Profile of Sensorineural Hearing Loss in a Sub-Saharan Africa ENT Service
Introduction: Sensorineural hearing loss is linked to the impairment of the sensorineural structures of the hearing system. Sensorineural hearing loss is a topical subject hardly reported in African francophone medical literature.
Objectives: To analyze, through a literature review, the features of sensorineural hearing loss, in the context of a sub-Saharan country.
Methods: This is a retrospective study covering the period 1 January 2005 to 31 December 2010. We collected four hundred and twenty seven (427) cases of patients with sensorineural hearing loss. We also recorded the Epidemiological, clinical, functional exploration, morphological and therapeutic data.
Results: The average age of patients was 40. Children represented 19.20% (n = 82) of the series. The average age during diagnosis was 10 in children. The series included 231 men (54%) and 196 women (46%). The average time to consultation was 54 months. Unilateral deafness represented 10.54% of the cases. The average hearing loss predominated with a rate of 42.70%, representing 5.94% of deafness. The most common etiologies were presbycusis (29.27%), meningitis (5.15%), and malaria (4%). In 47.3% of cases the cause was unknown. Only 1.87% of our patients have received a hearing aid.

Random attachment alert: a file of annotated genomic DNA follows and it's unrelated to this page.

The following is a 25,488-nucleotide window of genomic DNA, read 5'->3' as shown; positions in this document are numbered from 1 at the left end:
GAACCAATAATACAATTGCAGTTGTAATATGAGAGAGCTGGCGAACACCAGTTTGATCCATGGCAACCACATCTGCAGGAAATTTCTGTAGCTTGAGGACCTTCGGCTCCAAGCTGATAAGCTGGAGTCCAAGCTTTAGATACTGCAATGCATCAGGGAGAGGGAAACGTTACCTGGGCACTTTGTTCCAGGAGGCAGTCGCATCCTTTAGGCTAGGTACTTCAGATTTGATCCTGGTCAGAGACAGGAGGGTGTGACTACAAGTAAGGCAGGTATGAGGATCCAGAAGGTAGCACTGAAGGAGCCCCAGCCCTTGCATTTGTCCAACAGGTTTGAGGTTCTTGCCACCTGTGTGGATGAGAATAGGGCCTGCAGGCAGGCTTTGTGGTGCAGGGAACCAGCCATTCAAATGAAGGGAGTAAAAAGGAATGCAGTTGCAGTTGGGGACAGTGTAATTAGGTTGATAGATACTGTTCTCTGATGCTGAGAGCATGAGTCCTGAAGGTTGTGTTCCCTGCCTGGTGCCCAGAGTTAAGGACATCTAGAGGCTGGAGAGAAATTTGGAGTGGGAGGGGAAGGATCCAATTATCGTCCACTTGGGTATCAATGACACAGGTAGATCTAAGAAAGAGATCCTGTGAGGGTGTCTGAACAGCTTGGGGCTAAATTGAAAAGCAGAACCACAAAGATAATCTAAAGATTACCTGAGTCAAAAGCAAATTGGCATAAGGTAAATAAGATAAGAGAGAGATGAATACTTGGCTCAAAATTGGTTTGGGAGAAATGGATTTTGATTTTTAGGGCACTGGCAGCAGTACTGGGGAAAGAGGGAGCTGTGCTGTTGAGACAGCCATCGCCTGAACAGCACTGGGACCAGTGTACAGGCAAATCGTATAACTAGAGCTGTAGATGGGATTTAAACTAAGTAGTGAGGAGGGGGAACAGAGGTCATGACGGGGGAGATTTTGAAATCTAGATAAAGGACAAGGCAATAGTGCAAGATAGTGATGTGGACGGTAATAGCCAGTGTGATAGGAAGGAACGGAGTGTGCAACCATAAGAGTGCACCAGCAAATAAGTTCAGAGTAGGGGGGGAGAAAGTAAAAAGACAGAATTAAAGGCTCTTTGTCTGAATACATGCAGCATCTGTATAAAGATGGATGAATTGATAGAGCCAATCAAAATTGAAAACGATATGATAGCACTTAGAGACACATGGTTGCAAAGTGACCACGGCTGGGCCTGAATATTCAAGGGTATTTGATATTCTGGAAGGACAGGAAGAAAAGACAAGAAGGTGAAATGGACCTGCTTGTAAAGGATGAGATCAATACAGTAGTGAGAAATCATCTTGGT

Conclusion: Sensorineural hearing loss (SNHL) poses etiological diagnosis problems as well as therapeutic management problems. Indeed etiological research and hearing rehabilitation are expensive. These difficulties could be overcome through the development of a program against deafness.